In this case, I had 95% of the required knowledge to perform this task. The main thing lacking was motivation. Happily, there are wiser and more motivated handywomen out there than me, and many of them have taken to YouTube to share their knowledge! With their help, I’m going to finally learn how to do basic home repair and maintenance for myself.
From detailed instructions teaching how to use a drill, to gal pals patching holes in the ceiling and shirtless women soldering copper pipes, there’s something out there for everyone. My favorites are the straightforward “how to” videos aimed at the [generally assumed to be female] “DIY” crowd. Watching those women clearly lay out all the steps really makes me want to get in the action and fix all the things that are broken in my house/life. Last week I unclogged my bathtub and installed a nicer showerhead. Next week I’m planning to fix the tear in my loveseat’s upholstery. Who knows what I’ll tackle next?
Want to learn some home repair skills from YouTube handywomen? Yeah you do. Let’s watch together!
How to unclog your sink
How to replace a bathroom faucet
How to install a USB electrical outlet
How to change a light fixture
How to check for lead
How to paint a wall
Via the No Man’s Land series, which was truly a thing of beauty.
How to patch a hole in the wall
How to use a caulk gun
Bonus: Lez Renovate shares their feelings on caulk.
How to cut molding with a coping saw
How to replace sliding windows
How to build a brick patio
Notes From A Queer Engineer is a recurring column with an expected periodicity of one month. The subject matter may not be explicitly queer, but the industrial engineer writing it sure is. This is a peek at the notes she’s been doodling in the margins.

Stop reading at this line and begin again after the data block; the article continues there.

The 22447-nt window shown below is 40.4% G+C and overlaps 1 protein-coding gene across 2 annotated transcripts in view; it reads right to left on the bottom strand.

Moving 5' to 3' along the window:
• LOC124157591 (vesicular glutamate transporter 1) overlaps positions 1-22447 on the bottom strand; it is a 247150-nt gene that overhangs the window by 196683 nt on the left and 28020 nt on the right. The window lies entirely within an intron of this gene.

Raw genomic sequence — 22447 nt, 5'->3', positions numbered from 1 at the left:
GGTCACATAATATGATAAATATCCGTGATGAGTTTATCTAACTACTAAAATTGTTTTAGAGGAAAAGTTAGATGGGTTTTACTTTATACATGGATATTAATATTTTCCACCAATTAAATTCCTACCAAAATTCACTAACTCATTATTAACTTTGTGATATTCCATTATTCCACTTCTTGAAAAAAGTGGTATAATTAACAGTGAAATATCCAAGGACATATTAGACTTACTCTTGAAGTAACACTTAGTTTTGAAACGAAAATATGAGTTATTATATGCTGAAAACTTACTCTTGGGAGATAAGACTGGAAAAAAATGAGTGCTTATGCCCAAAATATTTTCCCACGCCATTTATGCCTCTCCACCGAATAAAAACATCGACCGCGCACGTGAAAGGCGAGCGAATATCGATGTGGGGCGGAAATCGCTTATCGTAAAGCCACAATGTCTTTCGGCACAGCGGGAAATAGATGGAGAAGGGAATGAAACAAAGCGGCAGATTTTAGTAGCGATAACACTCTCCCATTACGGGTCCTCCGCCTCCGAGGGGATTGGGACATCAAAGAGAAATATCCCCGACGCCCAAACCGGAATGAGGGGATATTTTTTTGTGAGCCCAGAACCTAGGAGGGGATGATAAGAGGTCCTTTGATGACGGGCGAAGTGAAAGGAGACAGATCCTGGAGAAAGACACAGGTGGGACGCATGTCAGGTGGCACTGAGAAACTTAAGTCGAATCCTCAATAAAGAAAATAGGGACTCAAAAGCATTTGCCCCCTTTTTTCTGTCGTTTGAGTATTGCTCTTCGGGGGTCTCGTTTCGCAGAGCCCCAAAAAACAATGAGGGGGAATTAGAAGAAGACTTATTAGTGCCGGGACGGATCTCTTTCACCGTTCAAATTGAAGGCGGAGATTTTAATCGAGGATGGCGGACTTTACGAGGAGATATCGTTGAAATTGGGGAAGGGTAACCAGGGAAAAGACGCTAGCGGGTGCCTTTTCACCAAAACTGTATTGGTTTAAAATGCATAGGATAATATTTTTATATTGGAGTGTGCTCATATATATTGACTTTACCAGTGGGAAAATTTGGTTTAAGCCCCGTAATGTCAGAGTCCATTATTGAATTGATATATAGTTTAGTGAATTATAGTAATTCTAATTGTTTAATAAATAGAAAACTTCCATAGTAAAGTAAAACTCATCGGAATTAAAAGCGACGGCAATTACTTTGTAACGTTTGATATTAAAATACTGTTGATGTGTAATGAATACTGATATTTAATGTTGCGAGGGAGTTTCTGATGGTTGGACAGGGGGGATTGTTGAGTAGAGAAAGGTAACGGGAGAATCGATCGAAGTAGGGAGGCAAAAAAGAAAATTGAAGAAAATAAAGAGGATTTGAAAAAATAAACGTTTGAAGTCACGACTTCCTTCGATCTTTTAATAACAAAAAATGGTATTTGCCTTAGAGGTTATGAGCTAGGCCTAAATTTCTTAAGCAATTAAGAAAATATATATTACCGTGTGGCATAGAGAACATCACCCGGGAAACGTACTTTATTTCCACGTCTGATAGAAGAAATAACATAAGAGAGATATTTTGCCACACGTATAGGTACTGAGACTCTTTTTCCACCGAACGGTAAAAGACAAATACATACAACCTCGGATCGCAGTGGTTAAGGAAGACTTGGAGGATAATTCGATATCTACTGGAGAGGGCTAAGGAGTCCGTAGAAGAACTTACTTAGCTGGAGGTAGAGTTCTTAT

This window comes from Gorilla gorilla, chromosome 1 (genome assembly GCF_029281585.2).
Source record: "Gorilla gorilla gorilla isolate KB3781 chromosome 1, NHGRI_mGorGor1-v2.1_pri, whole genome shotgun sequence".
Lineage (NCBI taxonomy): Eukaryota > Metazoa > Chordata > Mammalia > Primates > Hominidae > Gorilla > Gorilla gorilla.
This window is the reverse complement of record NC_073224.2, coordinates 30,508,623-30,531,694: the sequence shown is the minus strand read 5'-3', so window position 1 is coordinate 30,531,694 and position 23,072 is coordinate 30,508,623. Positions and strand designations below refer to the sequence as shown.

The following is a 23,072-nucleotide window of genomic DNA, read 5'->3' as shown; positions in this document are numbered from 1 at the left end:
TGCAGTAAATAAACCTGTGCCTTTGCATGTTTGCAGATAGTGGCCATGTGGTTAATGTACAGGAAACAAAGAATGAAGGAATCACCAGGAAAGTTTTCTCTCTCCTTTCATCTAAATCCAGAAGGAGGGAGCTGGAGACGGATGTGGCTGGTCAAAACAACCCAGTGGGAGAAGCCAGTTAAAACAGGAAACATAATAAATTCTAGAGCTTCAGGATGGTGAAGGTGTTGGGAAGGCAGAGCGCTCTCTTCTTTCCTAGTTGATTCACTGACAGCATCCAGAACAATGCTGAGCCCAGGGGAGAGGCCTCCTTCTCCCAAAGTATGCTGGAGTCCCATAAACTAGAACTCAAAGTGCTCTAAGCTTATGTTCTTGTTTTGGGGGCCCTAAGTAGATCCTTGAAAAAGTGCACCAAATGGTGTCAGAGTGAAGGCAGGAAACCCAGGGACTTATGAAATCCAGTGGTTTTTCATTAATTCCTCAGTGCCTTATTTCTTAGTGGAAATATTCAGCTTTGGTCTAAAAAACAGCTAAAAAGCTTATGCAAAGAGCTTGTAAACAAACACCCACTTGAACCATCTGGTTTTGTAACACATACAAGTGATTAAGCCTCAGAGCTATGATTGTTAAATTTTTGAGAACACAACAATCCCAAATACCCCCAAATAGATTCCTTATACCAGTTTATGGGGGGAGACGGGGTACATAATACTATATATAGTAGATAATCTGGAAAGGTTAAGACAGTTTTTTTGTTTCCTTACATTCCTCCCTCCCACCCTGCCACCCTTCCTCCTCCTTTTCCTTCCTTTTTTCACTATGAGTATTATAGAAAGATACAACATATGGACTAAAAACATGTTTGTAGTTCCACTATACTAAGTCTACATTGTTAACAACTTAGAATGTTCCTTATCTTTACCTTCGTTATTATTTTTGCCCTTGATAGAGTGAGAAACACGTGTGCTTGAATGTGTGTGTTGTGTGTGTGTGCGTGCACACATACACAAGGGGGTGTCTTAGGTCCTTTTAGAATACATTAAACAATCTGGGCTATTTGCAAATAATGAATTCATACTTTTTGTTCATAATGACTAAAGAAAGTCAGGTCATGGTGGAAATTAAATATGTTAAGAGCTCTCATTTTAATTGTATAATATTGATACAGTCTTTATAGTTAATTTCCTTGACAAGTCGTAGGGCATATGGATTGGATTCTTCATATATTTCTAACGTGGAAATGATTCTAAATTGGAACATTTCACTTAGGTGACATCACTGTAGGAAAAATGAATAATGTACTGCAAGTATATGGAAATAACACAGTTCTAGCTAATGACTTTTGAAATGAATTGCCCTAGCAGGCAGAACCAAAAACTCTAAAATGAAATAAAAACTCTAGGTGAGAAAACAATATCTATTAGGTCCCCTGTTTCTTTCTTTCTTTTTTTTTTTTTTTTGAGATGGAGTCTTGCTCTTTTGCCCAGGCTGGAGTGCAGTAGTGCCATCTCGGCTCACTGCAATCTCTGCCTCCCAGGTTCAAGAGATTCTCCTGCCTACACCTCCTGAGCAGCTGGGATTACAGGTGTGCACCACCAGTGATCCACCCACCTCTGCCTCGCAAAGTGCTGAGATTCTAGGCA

i love this so much, especially because learning to do these things would, in fact, make us all more like cee.
I love this! Also I want my memoir to be called “I Love Caulk: Tales from a DIYke.” Just FYI.
This is so greatttt thank you Laura! Ugh I really miss No Man’s Land =(
Such a great name for a series.
(And also the series itself was great, duh.)
I LOVE THIS MORE THAN I LOVE MOST THINGS which is saying a lot, like do i love this more than grilled cheese? maybe i do honestly! i care so much about home repair/maintenance stuff and not having to call your weird landlord because you can do it yourself, and as someone who unclogged her own sink this month let me tell you dear readers it feels GREAT. (still haven’t figured out how to replace the lightbulbs in my dome-covered ceiling light, though.)
I love this. And I need you to know how reassuring your tale of the ever-darkening apartment was. That was also my life for two years.
This is awesome and I haven’t even read it / watched the videos yet! Such a great idea for a column thank you!
I’m glad I’m not the only person on the planet who still thinks “Lo” is a good way to start a sentence. *raises her vodka and tonic in salute*
This is all so useful! I was once made fun of for not knowing how to replace a door handle, so your lightbulb story makes me feel less inadequate.